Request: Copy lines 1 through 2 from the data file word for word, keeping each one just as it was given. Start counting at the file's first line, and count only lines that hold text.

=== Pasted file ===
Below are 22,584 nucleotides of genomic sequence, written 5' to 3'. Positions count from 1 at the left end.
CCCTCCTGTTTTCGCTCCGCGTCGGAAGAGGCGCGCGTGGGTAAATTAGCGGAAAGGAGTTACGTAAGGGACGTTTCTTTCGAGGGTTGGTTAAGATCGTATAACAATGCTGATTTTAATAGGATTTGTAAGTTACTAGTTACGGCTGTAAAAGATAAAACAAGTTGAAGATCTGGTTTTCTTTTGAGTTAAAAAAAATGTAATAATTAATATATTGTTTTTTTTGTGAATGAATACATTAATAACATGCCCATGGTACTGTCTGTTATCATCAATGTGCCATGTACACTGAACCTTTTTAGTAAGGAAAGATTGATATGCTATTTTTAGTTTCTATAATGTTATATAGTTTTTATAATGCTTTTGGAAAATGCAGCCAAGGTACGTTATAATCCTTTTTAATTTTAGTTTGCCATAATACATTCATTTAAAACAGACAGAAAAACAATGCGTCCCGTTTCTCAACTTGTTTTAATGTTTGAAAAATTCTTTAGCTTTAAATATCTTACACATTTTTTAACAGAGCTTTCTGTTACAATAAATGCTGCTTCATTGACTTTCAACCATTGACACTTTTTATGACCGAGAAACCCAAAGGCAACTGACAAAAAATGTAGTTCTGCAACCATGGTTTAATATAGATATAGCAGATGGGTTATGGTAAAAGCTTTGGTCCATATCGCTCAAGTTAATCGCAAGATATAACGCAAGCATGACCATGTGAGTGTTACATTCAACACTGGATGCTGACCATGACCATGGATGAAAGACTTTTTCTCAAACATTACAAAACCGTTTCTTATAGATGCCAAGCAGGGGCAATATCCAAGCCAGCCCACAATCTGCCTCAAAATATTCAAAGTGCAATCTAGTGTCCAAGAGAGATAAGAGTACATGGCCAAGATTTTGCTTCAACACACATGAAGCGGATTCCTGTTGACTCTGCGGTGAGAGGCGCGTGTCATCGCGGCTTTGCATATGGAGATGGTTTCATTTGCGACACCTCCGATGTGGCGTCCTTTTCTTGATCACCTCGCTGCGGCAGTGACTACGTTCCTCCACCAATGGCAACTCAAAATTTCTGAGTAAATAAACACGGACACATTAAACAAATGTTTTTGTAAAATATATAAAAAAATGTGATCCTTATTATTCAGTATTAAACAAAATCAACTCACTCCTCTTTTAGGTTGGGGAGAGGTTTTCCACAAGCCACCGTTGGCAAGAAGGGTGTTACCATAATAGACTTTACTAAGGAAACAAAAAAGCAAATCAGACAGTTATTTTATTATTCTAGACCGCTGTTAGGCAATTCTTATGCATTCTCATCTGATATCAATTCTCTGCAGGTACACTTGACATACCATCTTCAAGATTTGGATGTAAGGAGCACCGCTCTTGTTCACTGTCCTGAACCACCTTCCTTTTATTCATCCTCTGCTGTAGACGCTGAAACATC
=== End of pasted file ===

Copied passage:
Below are 22,584 nucleotides of genomic sequence, written 5' to 3'. Positions count from 1 at the left end.
CCCTCCTGTTTTCGCTCCGCGTCGGAAGAGGCGCGCGTGGGTAAATTAGCGGAAAGGAGTTACGTAAGGGACGTTTCTTTCGAGGGTTGGTTAAGATCGTATAACAATGCTGATTTTAATAGGATTTGTAAGTTACTAGTTACGGCTGTAAAAGATAAAACAAGTTGAAGATCTGGTTTTCTTTTGAGTTAAAAAAAATGTAATAATTAATATATTGTTTTTTTTGTGAATGAATACATTAATAACATGCCCATGGTACTGTCTGTTATCATCAATGTGCCATGTACACTGAACCTTTTTAGTAAGGAAAGATTGATATGCTATTTTTAGTTTCTATAATGTTATATAGTTTTTATAATGCTTTTGGAAAATGCAGCCAAGGTACGTTATAATCCTTTTTAATTTTAGTTTGCCATAATACATTCATTTAAAACAGACAGAAAAACAATGCGTCCCGTTTCTCAACTTGTTTTAATGTTTGAAAAATTCTTTAGCTTTAAATATCTTACACATTTTTTAACAGAGCTTTCTGTTACAATAAATGCTGCTTCATTGACTTTCAACCATTGACACTTTTTATGACCGAGAAACCCAAAGGCAACTGACAAAAAATGTAGTTCTGCAACCATGGTTTAATATAGATATAGCAGATGGGTTATGGTAAAAGCTTTGGTCCATATCGCTCAAGTTAATCGCAAGATATAACGCAAGCATGACCATGTGAGTGTTACATTCAACACTGGATGCTGACCATGACCATGGATGAAAGACTTTTTCTCAAACATTACAAAACCGTTTCTTATAGATGCCAAGCAGGGGCAATATCCAAGCCAGCCCACAATCTGCCTCAAAATATTCAAAGTGCAATCTAGTGTCCAAGAGAGATAAGAGTACATGGCCAAGATTTTGCTTCAACACACATGAAGCGGATTCCTGTTGACTCTGCGGTGAGAGGCGCGTGTCATCGCGGCTTTGCATATGGAGATGGTTTCATTTGCGACACCTCCGATGTGGCGTCCTTTTCTTGATCACCTCGCTGCGGCAGTGACTACGTTCCTCCACCAATGGCAACTCAAAATTTCTGAGTAAATAAACACGGACACATTAAACAAATGTTTTTGTAAAATATATAAAAAAATGTGATCCTTATTATTCAGTATTAAACAAAATCAACTCACTCCTCTTTTAGGTTGGGGAGAGGTTTTCCACAAGCCACCGTTGGCAAGAAGGGTGTTACCATAATAGACTTTACTAAGGAAACAAAAAAGCAAATCAGACAGTTATTTTATTATTCTAGACCGCTGTTAGGCAATTCTTATGCATTCTCATCTGATATCAATTCTCTGCAGGTACACTTGACATACCATCTTCAAGATTTGGATGTAAGGAGCACCGCTCTTGTTCACTGTCCTGAACCACCTTCCTTTTATTCATCCTCTGCTGTAGACGCTGAAACATC